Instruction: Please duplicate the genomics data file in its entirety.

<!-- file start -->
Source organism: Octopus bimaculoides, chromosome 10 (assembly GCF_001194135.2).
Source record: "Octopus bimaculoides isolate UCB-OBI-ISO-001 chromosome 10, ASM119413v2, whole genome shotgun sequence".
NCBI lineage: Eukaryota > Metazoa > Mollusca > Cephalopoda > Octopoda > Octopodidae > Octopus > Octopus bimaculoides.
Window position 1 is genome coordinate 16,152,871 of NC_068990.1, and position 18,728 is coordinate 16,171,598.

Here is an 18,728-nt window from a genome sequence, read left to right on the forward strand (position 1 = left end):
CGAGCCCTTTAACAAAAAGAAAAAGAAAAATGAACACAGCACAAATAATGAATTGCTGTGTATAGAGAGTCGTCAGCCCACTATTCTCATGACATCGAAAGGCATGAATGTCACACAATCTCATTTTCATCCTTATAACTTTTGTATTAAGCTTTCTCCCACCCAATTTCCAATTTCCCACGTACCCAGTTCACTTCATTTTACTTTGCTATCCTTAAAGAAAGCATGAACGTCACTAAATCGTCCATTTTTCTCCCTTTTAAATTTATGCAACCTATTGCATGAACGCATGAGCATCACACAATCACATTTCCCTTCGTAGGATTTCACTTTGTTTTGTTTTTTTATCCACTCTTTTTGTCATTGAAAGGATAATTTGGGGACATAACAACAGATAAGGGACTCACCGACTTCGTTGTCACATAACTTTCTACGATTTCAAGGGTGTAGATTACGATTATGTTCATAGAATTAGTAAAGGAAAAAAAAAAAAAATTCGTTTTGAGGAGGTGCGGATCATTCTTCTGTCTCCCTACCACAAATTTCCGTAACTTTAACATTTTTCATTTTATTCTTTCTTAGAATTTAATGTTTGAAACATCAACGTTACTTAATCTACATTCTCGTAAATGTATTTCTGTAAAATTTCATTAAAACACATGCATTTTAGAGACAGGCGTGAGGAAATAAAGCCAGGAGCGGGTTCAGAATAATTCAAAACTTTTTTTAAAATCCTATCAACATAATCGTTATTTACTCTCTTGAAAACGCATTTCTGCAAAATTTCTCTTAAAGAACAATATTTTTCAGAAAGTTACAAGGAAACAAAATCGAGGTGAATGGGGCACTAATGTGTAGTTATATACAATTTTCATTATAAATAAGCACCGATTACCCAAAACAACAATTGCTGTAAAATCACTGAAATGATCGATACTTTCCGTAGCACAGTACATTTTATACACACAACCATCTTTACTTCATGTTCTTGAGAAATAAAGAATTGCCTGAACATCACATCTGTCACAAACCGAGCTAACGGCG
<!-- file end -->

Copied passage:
Source organism: Octopus bimaculoides, chromosome 10 (assembly GCF_001194135.2).
Source record: "Octopus bimaculoides isolate UCB-OBI-ISO-001 chromosome 10, ASM119413v2, whole genome shotgun sequence".
NCBI lineage: Eukaryota > Metazoa > Mollusca > Cephalopoda > Octopoda > Octopodidae > Octopus > Octopus bimaculoides.
Window position 1 is genome coordinate 16,152,871 of NC_068990.1, and position 18,728 is coordinate 16,171,598.

Here is an 18,728-nt window from a genome sequence, read left to right on the forward strand (position 1 = left end):
CGAGCCCTTTAACAAAAAGAAAAAGAAAAATGAACACAGCACAAATAATGAATTGCTGTGTATAGAGAGTCGTCAGCCCACTATTCTCATGACATCGAAAGGCATGAATGTCACACAATCTCATTTTCATCCTTATAACTTTTGTATTAAGCTTTCTCCCACCCAATTTCCAATTTCCCACGTACCCAGTTCACTTCATTTTACTTTGCTATCCTTAAAGAAAGCATGAACGTCACTAAATCGTCCATTTTTCTCCCTTTTAAATTTATGCAACCTATTGCATGAACGCATGAGCATCACACAATCACATTTCCCTTCGTAGGATTTCACTTTGTTTTGTTTTTTTATCCACTCTTTTTGTCATTGAAAGGATAATTTGGGGACATAACAACAGATAAGGGACTCACCGACTTCGTTGTCACATAACTTTCTACGATTTCAAGGGTGTAGATTACGATTATGTTCATAGAATTAGTAAAGGAAAAAAAAAAAAAATTCGTTTTGAGGAGGTGCGGATCATTCTTCTGTCTCCCTACCACAAATTTCCGTAACTTTAACATTTTTCATTTTATTCTTTCTTAGAATTTAATGTTTGAAACATCAACGTTACTTAATCTACATTCTCGTAAATGTATTTCTGTAAAATTTCATTAAAACACATGCATTTTAGAGACAGGCGTGAGGAAATAAAGCCAGGAGCGGGTTCAGAATAATTCAAAACTTTTTTTAAAATCCTATCAACATAATCGTTATTTACTCTCTTGAAAACGCATTTCTGCAAAATTTCTCTTAAAGAACAATATTTTTCAGAAAGTTACAAGGAAACAAAATCGAGGTGAATGGGGCACTAATGTGTAGTTATATACAATTTTCATTATAAATAAGCACCGATTACCCAAAACAACAATTGCTGTAAAATCACTGAAATGATCGATACTTTCCGTAGCACAGTACATTTTATACACACAACCATCTTTACTTCATGTTCTTGAGAAATAAAGAATTGCCTGAACATCACATCTGTCACAAACCGAGCTAACGGCG